Cloud Computing Basics
Google’s newest service it is offering is access to its “cloud.” Cloud is short for cloud computing, or distributed computing. Basically, how the cloud works, is by making lots of everyday home computers act like one giant supercomputer through the use of software, also called virtualization. This software, named MapReduce, is one of the main reasons why Google is so far ahead of its competitors. Instead of having to buy and maintain an expensive server that can support millions of users, cloud computing allows for lots of low cost machines to accomplish the same task. Whenever a machine breaks, it can be replaced without disturbing the cloud.
Cloud as a Service
Now that Google is offering its cloud as a service, everyone will be able to tap into the same machines that power such products as Gmail, Google Search, and Google Docs. There are both positives and negatives associated with this. Firstly, we will be giving Google even more information about ourselves and our websites. Like they need any more competitive data. Second, there will be limits on the amount of processing power each developer can use. To being, Google will offer 500mb and up to 5 million pageviews as part of its web app engine. Another negative is that there will most likely be little customization possibility.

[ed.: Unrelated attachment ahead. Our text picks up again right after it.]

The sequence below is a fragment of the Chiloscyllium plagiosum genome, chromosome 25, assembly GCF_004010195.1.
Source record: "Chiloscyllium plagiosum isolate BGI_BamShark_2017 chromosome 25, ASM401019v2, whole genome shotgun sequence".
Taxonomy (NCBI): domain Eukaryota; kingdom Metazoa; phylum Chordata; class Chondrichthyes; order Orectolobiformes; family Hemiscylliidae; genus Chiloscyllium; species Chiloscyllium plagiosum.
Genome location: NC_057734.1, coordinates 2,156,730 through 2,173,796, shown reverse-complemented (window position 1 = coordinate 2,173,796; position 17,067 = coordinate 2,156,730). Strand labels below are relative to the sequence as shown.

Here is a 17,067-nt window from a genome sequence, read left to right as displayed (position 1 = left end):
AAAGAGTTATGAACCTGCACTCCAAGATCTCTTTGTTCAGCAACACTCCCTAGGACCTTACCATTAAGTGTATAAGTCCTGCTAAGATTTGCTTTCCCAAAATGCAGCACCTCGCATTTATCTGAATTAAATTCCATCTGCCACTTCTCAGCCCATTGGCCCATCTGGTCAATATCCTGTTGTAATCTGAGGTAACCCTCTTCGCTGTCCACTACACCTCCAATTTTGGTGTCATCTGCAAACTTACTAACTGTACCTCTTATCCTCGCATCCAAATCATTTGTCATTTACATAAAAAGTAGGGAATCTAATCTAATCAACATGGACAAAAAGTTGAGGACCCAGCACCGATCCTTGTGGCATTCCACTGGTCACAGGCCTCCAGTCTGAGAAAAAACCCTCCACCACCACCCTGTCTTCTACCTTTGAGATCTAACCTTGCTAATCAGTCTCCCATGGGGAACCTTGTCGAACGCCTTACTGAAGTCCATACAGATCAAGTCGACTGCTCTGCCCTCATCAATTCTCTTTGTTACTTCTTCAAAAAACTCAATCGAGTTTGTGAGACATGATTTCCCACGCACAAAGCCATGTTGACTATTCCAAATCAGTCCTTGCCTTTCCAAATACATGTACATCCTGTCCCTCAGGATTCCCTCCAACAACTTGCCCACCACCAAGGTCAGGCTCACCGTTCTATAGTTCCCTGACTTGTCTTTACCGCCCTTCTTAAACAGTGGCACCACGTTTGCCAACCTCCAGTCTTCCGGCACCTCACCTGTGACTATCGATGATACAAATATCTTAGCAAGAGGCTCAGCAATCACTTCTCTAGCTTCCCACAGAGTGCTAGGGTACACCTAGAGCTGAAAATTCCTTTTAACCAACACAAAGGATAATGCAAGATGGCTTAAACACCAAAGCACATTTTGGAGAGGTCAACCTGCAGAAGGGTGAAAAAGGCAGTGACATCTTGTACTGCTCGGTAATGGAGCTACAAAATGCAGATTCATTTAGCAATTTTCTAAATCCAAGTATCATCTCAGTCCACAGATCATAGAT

On the positive side, developers will have the peace of mind to know their apps and websites are running on the most stable servers in the world. There will be virtually zero down time, and speed will be off the charts.
What Does This Mean?
Google is far from the first company to have this type of offering. Amazon already has a very similar and successful cloud service called EC2 (Elastic Compute Cloud). From a business aspect however, this is still a very smart move by CEO Eric Schmidt. Google already has the “biggest” cloud on earth, and a transition from the desktop windows system to a fully online computer network is imminent. The money will be in which computer network all the information sits on. If I am Google, and I am hosting all of your information and applications, I can charge you to use it. Although Google says its purpose is to index, sort, and make easy to find all the information in the world, they want to be the gatekeepers and charge for access. Whether the charge is direct, or through the viewing of ads, Google still profits.